Garmin Fenix 3 Review
As the Garmin Fēnix 3 hits the Ellis Brigham shelves, online content assistant Mike went to check out the latest incarnation of the active watch in Snowdonia, experiencing first-hand (no pun intended) what sets it apart from the rest of Garmin's range.
The world of smart watches, and GPS units has come on a long way in the past few years, but when they become active-specific, Garmin continues to push the boat out. The Fenix 3 is being hailed as Garmin's most versatile piece of wearable fitness tech: it loses the chunky looks of the Fenix 2 and the bright sporty aesthetic of the Forerunner series and instead stands in its own right as a really classy looking watch as well as being a superbly advanced fitness and GPS device for every thinkable outdoor sport.
The most striking feature of the Fenix 3 is the brand new EXO-Antenna™ that encircles the screen. This stainless steel ring not only adds a real touch of style to the watch, but it serves to amplify the satellite signal strength - more on that in a moment. Garmin’s hallmark build quality and durability is immediately evident. Although lightweight, the housing and side buttons feel solid and robust enough to endure the elements, as does the scratch resistant screen. A bright LED backlight makes sure the ultra-clear Chroma display is easily viewable even in strong sunlight, while the soft rubber strap is very comfortable to wear.
The Fenix 3's clockfaces and themes can be easily personalised using Garmin's Connect IQ app, allowing you to choose between a wide range of styles and apps that really make the watch your own.
Syncing your watch to your smartphone is quick and simple using the Garmin Connect app, and once you’re paired up via Bluetooth, your watch will display phone notifications (no more excuses for not having heard your phone ringing in your pack!) The watch itself is wi-fi enabled, so even without a smartphone or laptop, your Fenix 3 will upload activities straight to Garmin Connect once in reach of a recognised internet connection.
The Fenix 3 is both GPS and GLONASS enabled (GLONASS being the Russian answer to GPS, and is considered more accurate in the Northern Hemisphere), and you can choose which you'd prefer to be using. This accuracy is enhanced further thanks to the EXO-Antenna™ - a stroke of design genius. This stainless steel exterior ring amplifies your satellite signa and makes locking on your location almost instant, and gives the watch pin-point location accuracy. This is really noticeable when using a pre-set route: deviate only a couple of metres from your line and the watch will make sure you know about it.
I know I’ve mentioned them before, but the solidity of the function buttons really comes into its own during high output exercise. Testing the Fenix 3 in Snowdonia inevitably meant it was tested in rain...
...Really heavy rain.
...Really sideways rain.
With numb fingers (thanks Raynaud’s) I normally have difficulty pressing through different options on these devices, but the Fenix 3's interface was sensitive and really easy to operate, even through eyes bleary with rainfall and sweat.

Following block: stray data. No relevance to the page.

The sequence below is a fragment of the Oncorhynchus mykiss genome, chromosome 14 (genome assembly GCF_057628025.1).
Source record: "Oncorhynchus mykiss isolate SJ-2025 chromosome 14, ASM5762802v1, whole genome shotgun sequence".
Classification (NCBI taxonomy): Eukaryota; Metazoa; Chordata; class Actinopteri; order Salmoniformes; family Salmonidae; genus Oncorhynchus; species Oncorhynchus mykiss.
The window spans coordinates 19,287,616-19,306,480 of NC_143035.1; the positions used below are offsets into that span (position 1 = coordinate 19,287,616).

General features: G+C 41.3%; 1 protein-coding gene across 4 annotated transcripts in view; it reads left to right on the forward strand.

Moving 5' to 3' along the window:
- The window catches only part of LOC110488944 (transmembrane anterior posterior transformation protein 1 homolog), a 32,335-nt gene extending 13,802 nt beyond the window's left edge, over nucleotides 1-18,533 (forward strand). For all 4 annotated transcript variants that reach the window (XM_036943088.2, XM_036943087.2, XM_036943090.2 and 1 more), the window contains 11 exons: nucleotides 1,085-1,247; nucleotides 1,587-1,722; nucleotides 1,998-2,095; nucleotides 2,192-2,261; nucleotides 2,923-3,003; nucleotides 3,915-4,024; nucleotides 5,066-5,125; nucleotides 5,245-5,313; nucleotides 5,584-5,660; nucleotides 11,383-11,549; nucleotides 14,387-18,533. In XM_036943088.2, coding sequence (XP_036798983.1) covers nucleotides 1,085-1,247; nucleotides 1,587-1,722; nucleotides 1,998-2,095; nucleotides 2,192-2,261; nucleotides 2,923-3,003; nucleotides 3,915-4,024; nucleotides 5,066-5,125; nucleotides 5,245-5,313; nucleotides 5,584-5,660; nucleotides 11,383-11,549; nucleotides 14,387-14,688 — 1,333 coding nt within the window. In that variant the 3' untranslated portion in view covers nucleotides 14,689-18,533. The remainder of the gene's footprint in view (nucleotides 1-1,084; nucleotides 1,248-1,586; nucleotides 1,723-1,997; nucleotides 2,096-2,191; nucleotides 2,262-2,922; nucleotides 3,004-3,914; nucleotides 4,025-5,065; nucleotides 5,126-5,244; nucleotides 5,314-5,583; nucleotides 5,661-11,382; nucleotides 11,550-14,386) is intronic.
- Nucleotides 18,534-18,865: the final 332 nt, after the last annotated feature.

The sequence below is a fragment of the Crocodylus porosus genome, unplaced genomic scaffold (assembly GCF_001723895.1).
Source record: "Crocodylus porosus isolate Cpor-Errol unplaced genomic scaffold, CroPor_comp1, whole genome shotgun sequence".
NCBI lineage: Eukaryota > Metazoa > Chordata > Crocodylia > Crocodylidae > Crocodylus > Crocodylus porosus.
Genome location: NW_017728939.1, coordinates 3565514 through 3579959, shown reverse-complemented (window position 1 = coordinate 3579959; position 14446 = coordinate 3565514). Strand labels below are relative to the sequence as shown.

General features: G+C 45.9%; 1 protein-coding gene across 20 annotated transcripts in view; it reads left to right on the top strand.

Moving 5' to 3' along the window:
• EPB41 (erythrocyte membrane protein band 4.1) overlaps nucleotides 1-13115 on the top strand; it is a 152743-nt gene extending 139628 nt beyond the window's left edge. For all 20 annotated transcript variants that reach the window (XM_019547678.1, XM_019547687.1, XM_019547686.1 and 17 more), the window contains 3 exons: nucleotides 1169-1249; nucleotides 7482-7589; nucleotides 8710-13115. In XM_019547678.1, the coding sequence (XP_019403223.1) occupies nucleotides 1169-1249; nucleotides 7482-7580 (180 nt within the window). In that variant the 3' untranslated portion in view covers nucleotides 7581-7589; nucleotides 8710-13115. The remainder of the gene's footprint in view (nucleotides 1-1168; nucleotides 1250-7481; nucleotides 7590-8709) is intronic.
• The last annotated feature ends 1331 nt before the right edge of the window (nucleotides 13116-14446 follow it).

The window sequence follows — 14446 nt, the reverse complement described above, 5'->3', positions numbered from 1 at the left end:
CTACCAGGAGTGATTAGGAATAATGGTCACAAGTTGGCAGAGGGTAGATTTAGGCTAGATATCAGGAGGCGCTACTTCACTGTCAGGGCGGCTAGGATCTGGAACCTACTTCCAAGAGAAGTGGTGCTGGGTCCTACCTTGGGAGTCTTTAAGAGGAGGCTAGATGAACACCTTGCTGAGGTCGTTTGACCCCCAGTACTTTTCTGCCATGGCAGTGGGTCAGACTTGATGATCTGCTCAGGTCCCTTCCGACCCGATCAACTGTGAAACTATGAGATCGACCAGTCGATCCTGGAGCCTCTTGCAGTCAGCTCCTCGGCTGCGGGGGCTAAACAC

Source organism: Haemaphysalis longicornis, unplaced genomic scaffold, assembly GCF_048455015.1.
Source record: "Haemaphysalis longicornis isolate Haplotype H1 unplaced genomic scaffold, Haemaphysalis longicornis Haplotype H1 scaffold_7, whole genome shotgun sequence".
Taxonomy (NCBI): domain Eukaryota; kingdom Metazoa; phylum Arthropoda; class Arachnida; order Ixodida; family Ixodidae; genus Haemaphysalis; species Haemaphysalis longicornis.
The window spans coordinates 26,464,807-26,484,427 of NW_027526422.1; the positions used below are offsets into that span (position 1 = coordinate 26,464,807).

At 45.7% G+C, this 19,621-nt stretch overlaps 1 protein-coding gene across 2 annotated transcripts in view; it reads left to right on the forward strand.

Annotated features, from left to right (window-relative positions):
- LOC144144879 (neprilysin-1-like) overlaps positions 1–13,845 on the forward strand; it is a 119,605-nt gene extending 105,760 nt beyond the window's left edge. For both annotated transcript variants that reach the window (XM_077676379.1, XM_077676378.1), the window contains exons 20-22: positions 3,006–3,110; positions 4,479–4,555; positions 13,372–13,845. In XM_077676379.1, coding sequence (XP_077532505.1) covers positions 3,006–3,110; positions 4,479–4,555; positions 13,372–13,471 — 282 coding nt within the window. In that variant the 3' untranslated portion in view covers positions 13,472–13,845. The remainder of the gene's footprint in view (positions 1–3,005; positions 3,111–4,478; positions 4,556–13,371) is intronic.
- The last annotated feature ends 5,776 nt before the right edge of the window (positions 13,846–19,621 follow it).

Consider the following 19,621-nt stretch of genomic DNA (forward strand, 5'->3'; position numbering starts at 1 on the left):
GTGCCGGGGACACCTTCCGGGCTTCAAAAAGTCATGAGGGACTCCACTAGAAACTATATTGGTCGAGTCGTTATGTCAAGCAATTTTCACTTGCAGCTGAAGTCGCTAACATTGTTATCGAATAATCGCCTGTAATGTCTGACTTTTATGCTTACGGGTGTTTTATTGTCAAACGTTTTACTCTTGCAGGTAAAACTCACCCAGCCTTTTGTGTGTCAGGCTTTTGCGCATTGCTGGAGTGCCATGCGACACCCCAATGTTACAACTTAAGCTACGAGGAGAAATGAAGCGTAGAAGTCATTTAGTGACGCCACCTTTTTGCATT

Switching to the trail run function gives you the trail specific vitals on your screen, allowing you to flick effortlessly between location/route, VO2 Max, pace/heart rate, and cadence. When you hit a climb, it automatically gives you your VAM, helping you to pace your effort when the gradient increases. Very cool.
The primary hiking function on the Fenix 3 is of course navigation. While we’d never recommend leaving the house without a map and compass, but what if the weather descends and you're left scratching your head as to which is the best way off the hill? The Fenix 3's Backtrack function makes it brilliantly easy to follow your route back to your start point – a simple feature that could quite feasibly save your life, or a least an MRT call out. Another helpful feature is the 'Sight N' Go' function – the 3D compass giving you the ability to lock co-ordinates on a landmark and keep your trajectory on target. This is a really handy tool if the conditions and visibility are hit and miss and disorientation is likely.
The Fenix 3 boasts a very impressive battery life, depending on how you use it. In normal watch mode, without GPS or Bluetooth enabled, the battery can last upwards of 6 weeks. When GPS is turned on, this is reduced to 20 hours, but putting the watch into Ultratrac mode ensures your ultra-distance events can be recorded for up to 50 hours, albeit at a lower quality. (For the most ultra of ultra endurance athletes, the Fenix 3 can be charged on the go!) For most people with easy access to a computer and not requiring GPS and Bluetooth activated all the time, the watch will stay alive for ages.
Garmin have really come up with a game changer in the Fenix 3, combining the best of both worlds from their other GPS and fitness watch lines.
Your watch says a lot about you as a person and lifestyle so your choice is always a big decision and often a compromise. The Fenix 3 blurs the subtle trig point of sports watch, GPS watch and dress watch but not at the expense of each for the other. If you're looking for a versatile, go-anywhere watch that you can rely upon in all environments and during all activities, the Fenix 3 should be your companion.